filling holes from drywall anchors after removing them

I live in an apartment where I must remove all of the drywall anchors before moving out. Is there a product designed to fill these larger holes (around 1/8") rather than just using plain spackle (which may not effectively fill them?
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for 6 hours or so before putting on the second pass.
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snipped-for-privacy@yahoo.com wrote:

Toothpaste. Sometimes you can even match the color of the wall.
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alt.home.repair:

Do NOT use toothpaste. It dries, shrinks, and falls out of the hole. If you paint it, it dissolves in the paint.
Spackle is purposely made for this application. Just put on a couple of applications.
--
Steve B.
New Life Home Improvement
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HeyBub wrote:

the "advice experts".
Its water soluble and won't stand up to paint and just dries and shrinks.
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wrote:

Many, many moons ago when I was a cave dweller (that's what some folks down here use as a derrogatory term for renters) I used caulk. Give it a little tap with your finger or a wet sponge and it looks like a textured wall.
--
JC from Gnat Flats




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You could use pintable caulking which will fill the holes nicely.
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On Oct 2, 3:04 am, snipped-for-privacy@yahoo.com wrote:

Use the spaackle or joint compound or plaster of paris, whichever you have on hand. They shrink a bit so do it twice. Use a wet but not dripping sponge to clean up instead of sanpaper and what is left will only be in the holes and barely noticed. Refrain from using toothpaste it will show through the next paint job as a greasy spot.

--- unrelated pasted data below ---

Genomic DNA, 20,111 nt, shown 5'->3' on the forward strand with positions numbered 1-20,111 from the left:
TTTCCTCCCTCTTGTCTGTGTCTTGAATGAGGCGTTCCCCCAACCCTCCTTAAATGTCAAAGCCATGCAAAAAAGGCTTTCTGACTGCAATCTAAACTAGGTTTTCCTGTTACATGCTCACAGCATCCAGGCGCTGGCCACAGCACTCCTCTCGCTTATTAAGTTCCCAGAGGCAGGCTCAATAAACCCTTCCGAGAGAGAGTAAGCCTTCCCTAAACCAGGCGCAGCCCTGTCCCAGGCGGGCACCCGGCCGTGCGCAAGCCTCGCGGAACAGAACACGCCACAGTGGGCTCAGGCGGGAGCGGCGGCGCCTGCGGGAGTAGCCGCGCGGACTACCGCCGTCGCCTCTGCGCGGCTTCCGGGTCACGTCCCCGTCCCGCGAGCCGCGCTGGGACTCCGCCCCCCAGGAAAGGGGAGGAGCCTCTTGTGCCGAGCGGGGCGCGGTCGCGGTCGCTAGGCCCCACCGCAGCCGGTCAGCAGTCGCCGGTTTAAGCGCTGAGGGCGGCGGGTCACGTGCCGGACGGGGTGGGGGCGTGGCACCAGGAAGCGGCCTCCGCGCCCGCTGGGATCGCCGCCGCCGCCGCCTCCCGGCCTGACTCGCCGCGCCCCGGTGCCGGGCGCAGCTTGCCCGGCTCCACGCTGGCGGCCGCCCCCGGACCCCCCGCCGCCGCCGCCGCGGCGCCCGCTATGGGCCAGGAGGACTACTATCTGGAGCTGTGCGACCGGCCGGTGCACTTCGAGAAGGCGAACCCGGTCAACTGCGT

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On Oct 2, 2:04 am, snipped-for-privacy@yahoo.com wrote:

Spackle it with 2 or 3 coats is the right way, forget the toothpaste (I think single women moving out of apartments thought of that one). 3 inch taping knife should be fine.
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RickH wrote:

Actually I saw the suggestion on a TV home decorating program. The host of the show, however, did go on about the right color shoes to wear during the remodel. He used words that I think are colors (taupe, puce, teal, etc.), so I'm not sure of his gender... You may be right.
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wrote:

Play it safe. Refer to as "shim".
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Haha, years ago when I was in nursing school living in a dorm, toothpaste was "the" way to fill in holes. All of the rooms had lovely institutional green paint, and there was a toothpaste brand that matched it almost exactly. So yeah, the "single ladies" theory is pretty accurate, LOL.

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On 2 Oct, 03:04, snipped-for-privacy@yahoo.com wrote:

For what it's worth, there's at least one brand of spackle that goes on pink and turns white when dry. While it may sound like a waste of technology, it's not a bad idea if you're in a hurry, especially if you need a second application for a deep hole or you want to start painting ASAP. It's kind of nice to know as soon as it's OK to sand or re-apply that second layer.